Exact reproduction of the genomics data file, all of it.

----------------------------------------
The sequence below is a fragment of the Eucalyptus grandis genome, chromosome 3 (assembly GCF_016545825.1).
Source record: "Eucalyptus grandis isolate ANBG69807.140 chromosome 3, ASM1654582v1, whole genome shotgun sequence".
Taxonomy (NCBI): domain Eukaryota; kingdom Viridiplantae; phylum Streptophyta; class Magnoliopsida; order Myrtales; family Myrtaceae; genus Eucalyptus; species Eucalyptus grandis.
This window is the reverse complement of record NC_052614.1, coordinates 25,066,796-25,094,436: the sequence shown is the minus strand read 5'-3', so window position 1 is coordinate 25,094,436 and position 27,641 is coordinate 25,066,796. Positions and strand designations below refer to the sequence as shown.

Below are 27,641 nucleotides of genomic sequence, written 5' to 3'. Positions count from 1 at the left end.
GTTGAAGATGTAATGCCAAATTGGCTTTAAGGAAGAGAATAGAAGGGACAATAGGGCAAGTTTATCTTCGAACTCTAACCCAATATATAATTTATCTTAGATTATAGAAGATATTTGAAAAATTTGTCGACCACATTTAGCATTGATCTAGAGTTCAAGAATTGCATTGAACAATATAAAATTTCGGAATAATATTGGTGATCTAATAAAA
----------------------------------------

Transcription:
The sequence below is a fragment of the Eucalyptus grandis genome, chromosome 3 (assembly GCF_016545825.1).
Source record: "Eucalyptus grandis isolate ANBG69807.140 chromosome 3, ASM1654582v1, whole genome shotgun sequence".
Taxonomy (NCBI): domain Eukaryota; kingdom Viridiplantae; phylum Streptophyta; class Magnoliopsida; order Myrtales; family Myrtaceae; genus Eucalyptus; species Eucalyptus grandis.
This window is the reverse complement of record NC_052614.1, coordinates 25,066,796-25,094,436: the sequence shown is the minus strand read 5'-3', so window position 1 is coordinate 25,094,436 and position 27,641 is coordinate 25,066,796. Positions and strand designations below refer to the sequence as shown.

Below are 27,641 nucleotides of genomic sequence, written 5' to 3'. Positions count from 1 at the left end.
GTTGAAGATGTAATGCCAAATTGGCTTTAAGGAAGAGAATAGAAGGGACAATAGGGCAAGTTTATCTTCGAACTCTAACCCAATATATAATTTATCTTAGATTATAGAAGATATTTGAAAAATTTGTCGACCACATTTAGCATTGATCTAGAGTTCAAGAATTGCATTGAACAATATAAAATTTCGGAATAATATTGGTGATCTAATAAAA